DENVER (CBS4) – As the pandemic approaches the two-year mark, a Colorado organization is hoping it can get mental health assistance to health care workers. The All Clear Foundation is receiving nearly $2 Million from the U.S Department of Health and Human Services to reduce burnout and promote wellness.
“It’s the human behind the badge, the uniform and the scrubs that’s really suffering right now,” said Rhonda Kelly, the Executive Director of the All Clear Foundation. “Anxiety and depression are off the charts for our population over the past two years.”
Kelly started working to get more mental health help to first responders after she spent 17 years as a firefighter in Aurora. Now, the All Clear Foundation helps teach classes and educate instructors all over the country both in-person and online.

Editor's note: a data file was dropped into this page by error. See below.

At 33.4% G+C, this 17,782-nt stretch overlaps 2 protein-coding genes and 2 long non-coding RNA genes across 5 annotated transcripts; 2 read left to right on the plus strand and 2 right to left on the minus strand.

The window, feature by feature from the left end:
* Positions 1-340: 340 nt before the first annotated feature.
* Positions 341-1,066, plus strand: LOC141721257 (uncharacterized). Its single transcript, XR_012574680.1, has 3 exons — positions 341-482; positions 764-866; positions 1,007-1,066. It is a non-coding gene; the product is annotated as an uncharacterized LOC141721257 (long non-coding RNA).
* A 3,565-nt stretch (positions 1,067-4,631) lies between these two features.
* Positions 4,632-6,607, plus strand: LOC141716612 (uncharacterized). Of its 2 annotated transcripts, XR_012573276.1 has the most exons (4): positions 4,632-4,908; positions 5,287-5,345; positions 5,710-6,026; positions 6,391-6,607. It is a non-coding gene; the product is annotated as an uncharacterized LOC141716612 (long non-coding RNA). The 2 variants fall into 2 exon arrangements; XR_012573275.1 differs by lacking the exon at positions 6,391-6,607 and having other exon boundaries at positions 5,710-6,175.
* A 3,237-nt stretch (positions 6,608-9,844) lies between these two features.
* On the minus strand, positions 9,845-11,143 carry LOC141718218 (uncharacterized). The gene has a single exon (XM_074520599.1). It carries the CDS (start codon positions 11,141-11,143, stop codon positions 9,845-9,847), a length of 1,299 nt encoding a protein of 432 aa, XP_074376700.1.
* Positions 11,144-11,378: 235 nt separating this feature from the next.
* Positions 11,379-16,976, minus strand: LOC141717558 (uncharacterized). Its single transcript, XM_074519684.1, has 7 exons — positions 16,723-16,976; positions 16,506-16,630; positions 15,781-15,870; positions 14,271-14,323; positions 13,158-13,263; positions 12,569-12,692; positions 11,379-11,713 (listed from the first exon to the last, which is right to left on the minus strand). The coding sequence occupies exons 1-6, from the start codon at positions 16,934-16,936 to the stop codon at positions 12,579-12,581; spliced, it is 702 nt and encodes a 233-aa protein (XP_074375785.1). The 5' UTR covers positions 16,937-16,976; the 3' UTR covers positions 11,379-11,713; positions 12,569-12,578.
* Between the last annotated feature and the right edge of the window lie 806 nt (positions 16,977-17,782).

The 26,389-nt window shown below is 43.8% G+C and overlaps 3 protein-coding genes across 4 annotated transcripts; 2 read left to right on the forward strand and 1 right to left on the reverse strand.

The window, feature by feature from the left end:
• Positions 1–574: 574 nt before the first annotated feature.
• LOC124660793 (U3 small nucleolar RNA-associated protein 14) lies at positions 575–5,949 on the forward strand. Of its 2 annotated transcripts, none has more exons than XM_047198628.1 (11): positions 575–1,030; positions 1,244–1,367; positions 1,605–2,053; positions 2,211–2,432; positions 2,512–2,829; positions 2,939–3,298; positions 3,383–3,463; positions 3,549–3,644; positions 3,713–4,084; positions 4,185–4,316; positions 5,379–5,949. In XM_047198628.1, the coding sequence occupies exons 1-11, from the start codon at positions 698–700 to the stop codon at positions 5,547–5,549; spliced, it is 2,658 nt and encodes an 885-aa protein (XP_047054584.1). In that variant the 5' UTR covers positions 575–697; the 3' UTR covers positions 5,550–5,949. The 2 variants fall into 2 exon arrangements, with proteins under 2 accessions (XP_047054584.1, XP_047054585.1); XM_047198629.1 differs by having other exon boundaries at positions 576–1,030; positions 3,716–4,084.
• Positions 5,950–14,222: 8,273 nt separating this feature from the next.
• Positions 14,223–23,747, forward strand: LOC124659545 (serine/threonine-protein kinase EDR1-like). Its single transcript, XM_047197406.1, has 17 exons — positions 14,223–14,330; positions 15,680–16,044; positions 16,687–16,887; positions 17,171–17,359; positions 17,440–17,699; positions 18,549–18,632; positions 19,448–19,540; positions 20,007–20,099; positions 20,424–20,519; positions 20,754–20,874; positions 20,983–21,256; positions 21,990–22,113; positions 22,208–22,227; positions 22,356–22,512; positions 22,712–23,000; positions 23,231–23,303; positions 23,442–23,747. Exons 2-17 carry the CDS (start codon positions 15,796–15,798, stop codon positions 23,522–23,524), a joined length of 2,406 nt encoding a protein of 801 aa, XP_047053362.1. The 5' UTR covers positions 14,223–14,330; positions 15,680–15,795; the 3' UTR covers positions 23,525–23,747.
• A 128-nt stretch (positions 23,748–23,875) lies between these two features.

“In the past two years, with the pandemic, we have asked so much from health care workers and not only have we asked them to step up and work more we’ve asked them to put themselves at a greater level of personal risk,” she said. “A stress injury is not shameful. It is no different than a physical injury, and by the way, a stress injury is the most likely injury you’re going to sustain in your career.”
Classes focus on many different subjects including substance abuse, suicidality, burnout and compassion fatigue.
“We talk about how to recognize the signs and symptoms, how to intervene, and how to seek out help for yourself and others. and we also talk about resilience,” Kelly said. “Not only providing education and support tools, but also in providing culturally competent and trauma informed mental health care in those communities who frequently don’t have it. To better support our frontline health care workers and first responders.”
The $1,979,000 grant from the Health Resources and Services Administration will allow All Clear Foundation to spread its classes and resources to health care workers across the country with an emphasis in rural communities.